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How IDF chief shapes Israeli military

The decision by IDF Chief of Staff Gadi Eizenkot not to promote Brig. Gen. Ofer Winter has sparked fury within the national religious stream.
An Israeli soldier prays by a tank at an Israeli Defence Forces (IDF) staging area in the central Gaza border November 21, 2012.  Israeli air strikes shook the Gaza Strip and Palestinian rockets struck across the border as U.S. Secretary of State Hillary Clinton held talks in Jerusalem in the early hours of Wednesday, seeking a truce that can hold back Israel's ground troops.  REUTERS/Yannis Behrakis (ISRAEL - Tags: CONFLICT CIVIL UNREST MILITARY RELIGION) - GM1E8BL143K01
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Brig. Gen. Ofer Winter is the darling of Religious Zionists in the Israel Defense Forces (IDF). A combat officer, he has made his way up the IDF ladder in the toughest units, on the hottest military fronts and through the IDF’s most dangerous operations in the last decade. In recent years, Winter has become a symbol of the Zionist religious stream that has taken the military by storm in every branch — i.e., land, air and sea.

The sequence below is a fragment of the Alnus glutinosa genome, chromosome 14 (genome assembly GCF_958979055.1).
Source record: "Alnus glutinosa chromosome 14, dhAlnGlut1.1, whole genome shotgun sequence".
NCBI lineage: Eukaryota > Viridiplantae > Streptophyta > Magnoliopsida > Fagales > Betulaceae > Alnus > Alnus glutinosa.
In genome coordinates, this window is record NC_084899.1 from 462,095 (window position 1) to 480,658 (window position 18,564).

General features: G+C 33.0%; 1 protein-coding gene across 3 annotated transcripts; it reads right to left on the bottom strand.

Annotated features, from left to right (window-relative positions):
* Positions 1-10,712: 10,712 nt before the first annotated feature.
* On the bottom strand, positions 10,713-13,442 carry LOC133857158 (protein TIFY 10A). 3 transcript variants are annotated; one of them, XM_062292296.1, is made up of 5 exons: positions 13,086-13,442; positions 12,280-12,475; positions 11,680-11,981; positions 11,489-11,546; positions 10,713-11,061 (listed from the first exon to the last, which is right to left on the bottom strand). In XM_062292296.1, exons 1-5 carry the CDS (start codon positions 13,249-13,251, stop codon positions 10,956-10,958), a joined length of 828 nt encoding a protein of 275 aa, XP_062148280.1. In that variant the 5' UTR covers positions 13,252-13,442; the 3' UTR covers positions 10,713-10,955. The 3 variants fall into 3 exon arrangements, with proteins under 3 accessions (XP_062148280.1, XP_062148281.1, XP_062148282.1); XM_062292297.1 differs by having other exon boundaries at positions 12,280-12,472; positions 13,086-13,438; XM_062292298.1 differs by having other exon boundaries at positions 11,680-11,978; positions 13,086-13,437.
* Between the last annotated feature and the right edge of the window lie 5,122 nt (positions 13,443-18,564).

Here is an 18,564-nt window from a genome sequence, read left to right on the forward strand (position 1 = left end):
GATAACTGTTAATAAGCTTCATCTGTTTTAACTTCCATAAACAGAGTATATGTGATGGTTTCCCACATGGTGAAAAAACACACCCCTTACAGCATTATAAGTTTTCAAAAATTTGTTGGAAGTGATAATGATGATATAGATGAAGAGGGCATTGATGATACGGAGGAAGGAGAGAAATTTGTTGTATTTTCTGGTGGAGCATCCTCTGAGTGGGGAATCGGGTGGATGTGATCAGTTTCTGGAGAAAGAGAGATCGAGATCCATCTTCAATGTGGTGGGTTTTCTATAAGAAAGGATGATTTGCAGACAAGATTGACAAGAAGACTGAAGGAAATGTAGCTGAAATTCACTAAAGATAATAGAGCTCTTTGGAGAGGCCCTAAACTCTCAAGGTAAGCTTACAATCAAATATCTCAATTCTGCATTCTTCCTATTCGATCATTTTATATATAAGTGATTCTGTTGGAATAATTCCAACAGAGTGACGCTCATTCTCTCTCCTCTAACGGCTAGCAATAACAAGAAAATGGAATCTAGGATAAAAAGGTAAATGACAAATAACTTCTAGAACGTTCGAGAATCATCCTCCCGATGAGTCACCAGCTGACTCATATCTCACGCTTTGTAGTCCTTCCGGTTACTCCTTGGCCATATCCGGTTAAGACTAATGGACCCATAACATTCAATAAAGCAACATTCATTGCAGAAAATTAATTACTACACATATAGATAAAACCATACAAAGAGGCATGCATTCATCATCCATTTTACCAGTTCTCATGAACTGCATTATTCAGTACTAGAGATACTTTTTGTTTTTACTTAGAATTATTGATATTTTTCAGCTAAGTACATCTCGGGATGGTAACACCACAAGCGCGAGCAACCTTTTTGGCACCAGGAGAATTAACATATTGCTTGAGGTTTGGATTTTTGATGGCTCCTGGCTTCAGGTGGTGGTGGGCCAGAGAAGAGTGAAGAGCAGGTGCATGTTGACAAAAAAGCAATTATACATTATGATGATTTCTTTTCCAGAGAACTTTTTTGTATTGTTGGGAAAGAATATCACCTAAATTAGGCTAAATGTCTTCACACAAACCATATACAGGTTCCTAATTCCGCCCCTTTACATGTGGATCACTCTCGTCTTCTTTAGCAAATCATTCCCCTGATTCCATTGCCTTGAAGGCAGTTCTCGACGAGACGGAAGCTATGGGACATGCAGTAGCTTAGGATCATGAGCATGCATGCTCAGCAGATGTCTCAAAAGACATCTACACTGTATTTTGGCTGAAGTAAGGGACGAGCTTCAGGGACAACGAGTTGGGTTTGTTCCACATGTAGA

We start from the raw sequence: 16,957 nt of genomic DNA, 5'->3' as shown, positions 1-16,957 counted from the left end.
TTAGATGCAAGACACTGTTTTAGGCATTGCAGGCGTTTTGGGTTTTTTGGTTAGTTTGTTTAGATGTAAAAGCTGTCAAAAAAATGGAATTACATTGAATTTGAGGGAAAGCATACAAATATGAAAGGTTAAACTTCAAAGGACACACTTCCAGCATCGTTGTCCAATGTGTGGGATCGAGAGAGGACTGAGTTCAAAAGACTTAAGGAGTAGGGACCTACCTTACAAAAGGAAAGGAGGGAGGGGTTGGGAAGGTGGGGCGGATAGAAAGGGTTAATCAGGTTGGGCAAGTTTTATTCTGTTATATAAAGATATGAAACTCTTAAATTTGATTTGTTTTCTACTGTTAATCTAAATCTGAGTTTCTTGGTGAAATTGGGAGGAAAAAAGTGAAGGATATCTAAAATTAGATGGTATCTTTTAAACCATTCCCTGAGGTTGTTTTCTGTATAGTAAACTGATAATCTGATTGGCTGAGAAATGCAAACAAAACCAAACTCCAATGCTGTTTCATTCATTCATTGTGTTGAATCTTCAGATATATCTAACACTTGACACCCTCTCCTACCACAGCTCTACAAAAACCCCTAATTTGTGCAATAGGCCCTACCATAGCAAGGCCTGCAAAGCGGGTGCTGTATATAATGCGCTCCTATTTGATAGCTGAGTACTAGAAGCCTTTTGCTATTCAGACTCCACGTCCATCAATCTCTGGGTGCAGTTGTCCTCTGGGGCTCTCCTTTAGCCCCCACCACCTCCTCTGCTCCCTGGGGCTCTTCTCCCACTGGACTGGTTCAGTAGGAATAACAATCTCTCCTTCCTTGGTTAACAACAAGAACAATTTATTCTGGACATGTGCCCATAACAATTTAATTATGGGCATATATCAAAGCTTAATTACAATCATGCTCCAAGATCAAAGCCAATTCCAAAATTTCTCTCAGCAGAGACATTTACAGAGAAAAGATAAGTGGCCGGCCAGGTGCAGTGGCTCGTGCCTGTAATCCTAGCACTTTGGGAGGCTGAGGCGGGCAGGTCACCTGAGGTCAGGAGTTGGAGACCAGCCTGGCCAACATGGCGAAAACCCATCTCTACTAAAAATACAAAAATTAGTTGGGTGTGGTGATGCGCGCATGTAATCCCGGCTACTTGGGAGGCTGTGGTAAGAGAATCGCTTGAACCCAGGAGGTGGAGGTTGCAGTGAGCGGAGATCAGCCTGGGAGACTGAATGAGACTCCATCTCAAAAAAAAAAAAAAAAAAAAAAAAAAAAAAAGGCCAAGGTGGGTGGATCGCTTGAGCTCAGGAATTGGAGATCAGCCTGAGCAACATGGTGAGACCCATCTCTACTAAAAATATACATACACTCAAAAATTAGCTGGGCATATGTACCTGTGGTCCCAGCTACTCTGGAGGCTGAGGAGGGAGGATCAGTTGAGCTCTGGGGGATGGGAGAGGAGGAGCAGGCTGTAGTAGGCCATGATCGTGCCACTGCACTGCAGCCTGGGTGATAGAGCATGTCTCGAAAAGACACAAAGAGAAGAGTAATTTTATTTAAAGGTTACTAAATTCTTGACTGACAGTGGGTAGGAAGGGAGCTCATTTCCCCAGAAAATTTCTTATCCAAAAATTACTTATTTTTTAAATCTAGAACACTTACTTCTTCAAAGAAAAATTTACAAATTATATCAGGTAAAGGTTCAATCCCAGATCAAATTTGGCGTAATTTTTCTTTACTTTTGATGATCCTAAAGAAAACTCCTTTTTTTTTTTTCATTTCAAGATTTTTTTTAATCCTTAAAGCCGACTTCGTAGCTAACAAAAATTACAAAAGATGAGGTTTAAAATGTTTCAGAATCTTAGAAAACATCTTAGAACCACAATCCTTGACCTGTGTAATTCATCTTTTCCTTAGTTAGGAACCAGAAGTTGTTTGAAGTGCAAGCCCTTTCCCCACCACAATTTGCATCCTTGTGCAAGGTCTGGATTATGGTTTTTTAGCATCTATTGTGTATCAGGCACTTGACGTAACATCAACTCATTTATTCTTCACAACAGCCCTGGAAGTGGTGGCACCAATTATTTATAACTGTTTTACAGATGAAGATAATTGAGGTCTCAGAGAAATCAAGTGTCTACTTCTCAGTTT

The number of Religious Zionists in the army’s elite units, infantry and armored units is much greater than their percentage of the population. According to Israel’s Bureau of Statistics, 11% of Israeli Jews aged 20 and above self-identify as “religious.” About 40% of the soldiers who had completed the IDF’s officer training course as of 2017 were from the Zionist religious population. Even in the upper echelons, such as the infantry divisions, many of the commanding officers belong to this stream. There are not, however, brigadier generals from the Religious Zionist sector on the next highest rung of the IDF ladder, such as commanders of infantry divisions, the most prestigious commanding roles in the army. This statistic infuriates the national-religious Jews.

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